Monday, August 27, 2012

Revenge of the Son of the Return of Cranky Blogging

Now extra-cranky since my youngest started school today, thus switching my sleep schedule. That is, less.

So: I have two complaints about Robert Frank's pitch for a carbon tax in the Sunday NYT Business section.

The first complaint is a false-equivalency complaint. Well, actually, begin before that: I was highly annoyed from the beginning. He starts by saying "Don't expect to hear much about climate change at the Republican and Democratic conventions." Will that be true? Maybe, maybe not. It's just as likely that we'll hear plenty of climate denialism at the GOP gathering, perhaps in "jokes" about the world-wide conspiracy by climate scientists to convince everyone of something that they made up. And it's not at all unlikely that we'll hear a fair amount about climate from the Democrats.

Maybe not; maybe Republicans will be scared off the topic by the midwestern drought and Isacc, and Democrats will be scared off the topic by their fear of, well, Democrats can always scare themselves out of any issue. But actually, I expect to hear a fair amount about it from the Democrats next week. After all, as Frank does get around to mentioning, Democrats actually did try to do something fairly major on climate when they almost had the votes.

At any rate...sure, feel free to bash specific Democrats for putting short-term local interests over the long-term national interest, and feel free to complain about the Democratic strategy in 2009-2010. But Frank hardly acknowledges any difference between the parties on the issue, and that's nuts.

But that's not all! Frank annoys me on budgeting, too, by claiming:
many budget experts agree that federal budgets simply can’t be balanced with spending cuts alone. We’ll also need substantial additional revenue, most of which could be generated by a carbon tax.
"Can't"? Politically, perhaps, but that needs an explanation. Otherwise, of course the budget can be balanced with spending cuts alone. Just because they would be unpopular don't mean it couldn't happen. After, all, by that standard a carbon tax that increased the price of gasoline by $3/gallon also "can't" be done.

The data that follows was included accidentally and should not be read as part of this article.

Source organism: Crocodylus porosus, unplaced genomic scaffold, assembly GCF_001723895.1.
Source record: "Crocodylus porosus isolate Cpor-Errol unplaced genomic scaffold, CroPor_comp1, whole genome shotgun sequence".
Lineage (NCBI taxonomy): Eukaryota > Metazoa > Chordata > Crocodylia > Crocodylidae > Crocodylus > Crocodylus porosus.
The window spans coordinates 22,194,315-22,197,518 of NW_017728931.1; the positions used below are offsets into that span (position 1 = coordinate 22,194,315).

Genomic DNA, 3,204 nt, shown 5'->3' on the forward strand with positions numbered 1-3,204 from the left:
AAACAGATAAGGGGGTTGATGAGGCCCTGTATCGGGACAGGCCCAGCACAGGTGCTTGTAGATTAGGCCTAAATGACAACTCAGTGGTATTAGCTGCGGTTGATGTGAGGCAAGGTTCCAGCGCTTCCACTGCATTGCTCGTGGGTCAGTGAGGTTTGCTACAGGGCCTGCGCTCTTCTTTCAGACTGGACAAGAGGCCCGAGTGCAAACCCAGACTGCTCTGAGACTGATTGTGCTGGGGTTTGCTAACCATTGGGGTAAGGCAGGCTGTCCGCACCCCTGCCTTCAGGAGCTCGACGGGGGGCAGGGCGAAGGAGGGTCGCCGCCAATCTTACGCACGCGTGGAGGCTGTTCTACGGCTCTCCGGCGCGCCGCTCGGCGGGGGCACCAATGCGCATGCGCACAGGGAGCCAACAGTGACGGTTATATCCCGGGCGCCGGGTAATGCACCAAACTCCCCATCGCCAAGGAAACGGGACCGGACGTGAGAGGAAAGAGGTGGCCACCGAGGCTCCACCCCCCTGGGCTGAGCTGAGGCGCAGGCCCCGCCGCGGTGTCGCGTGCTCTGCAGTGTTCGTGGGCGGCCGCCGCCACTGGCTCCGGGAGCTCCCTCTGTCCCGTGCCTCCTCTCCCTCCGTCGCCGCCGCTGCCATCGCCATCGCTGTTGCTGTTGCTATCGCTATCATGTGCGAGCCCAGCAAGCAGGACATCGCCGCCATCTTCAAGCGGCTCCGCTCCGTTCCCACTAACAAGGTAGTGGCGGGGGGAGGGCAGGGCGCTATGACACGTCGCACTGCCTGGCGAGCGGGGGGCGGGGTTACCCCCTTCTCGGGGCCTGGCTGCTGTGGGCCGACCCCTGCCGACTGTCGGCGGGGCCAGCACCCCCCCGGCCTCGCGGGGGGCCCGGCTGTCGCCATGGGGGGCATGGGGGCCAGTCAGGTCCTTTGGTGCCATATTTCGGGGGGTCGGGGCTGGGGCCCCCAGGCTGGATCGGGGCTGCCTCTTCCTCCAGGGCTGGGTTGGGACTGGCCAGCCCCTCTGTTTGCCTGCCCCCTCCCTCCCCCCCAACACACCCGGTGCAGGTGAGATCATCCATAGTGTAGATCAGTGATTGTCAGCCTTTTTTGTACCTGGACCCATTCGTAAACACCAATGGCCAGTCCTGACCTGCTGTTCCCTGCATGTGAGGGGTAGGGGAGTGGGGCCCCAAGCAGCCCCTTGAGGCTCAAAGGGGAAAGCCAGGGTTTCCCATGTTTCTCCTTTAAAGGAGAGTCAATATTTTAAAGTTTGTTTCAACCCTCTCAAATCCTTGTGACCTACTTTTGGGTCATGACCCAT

There's a point to this. I've been very insistent that Paul Ryan and Mitt Romney should be called out for making budget promises that really don't add up: mathematically, they really can't, for example, slash tax rates by 20%, save the tax treatments that they say they want to save, keep middle-class taxes from rising, and achieve revenue neutrality. Can't be done, and they deserve to be absolutely slammed for it. But that's not the same kind of "can't" that Frank is talking about. It's fair to hold Republicans responsible for the cuts that a spending-only balance budget program would make, but not accurate to say that such a budget isn't possible. It's important, in my view, to reserve the "can't" for when it's really needed. Which, alas, is all too often.


  1. I would be shocked and very pleased if there is any direct mention of global warming at the Democratic convention. Sure there will be indirect references to "energy independence" and investing in green technologies. But I would be very surprised if any major speaker directly links those things to an increasingly hot climate caused by man made release of CO2 and other greenhouse gases. Climate change is the new gun control.

  2. That Pelosi/Waxman Cap and Tax vote in 2009 was a big part of what got the Left shellacked in 2010. I'm sure the R's are praying the Left will be stupid enough to go that route again, but it's doubtful they will. They've learned their lesson.

    And given the Solyndra nonsense, and the GE connection, I doubt the "green tech" meme will carry much electoral weight for the Left, as it will only elicit a thunderous counter about the culture of corruption and political payoffs, which will play quite nicely in the battleground states.

    I'd say the Left has done a pretty good job of poisoning the enviro well. If they were smart, they'd call Romney out for his past global warmingism, and try to depress his vote. That's about the only enviro angle that might possibly bring them any satisfaction this cycle.

    1. "That Pelosi/Waxman Cap and Tax vote . . ."

      Of course, before the Democrats endorsed it, it was called the "Republican free-market alternative to the carbon tax."

    2. And as I say, that's what the Left should put in front of the electorate, that Willard was for it before he was against it, to drive off some of his supporters.

      There's more than one way to skin that enviro cat, even if it is an endangered species.

      But in the main, global warmingism is dead like Dillinger, and the above campaign strategy would have the Left declaring concurrence with that death.

    3. I'm so relieved there's no such thing as global warming. Maybe we won't have to drop giant ice cubes into the ocean.

      Oh wait:

    4. You should send that link in to lefty HQ. I'm sure they know exactly what to do with it. ;-)


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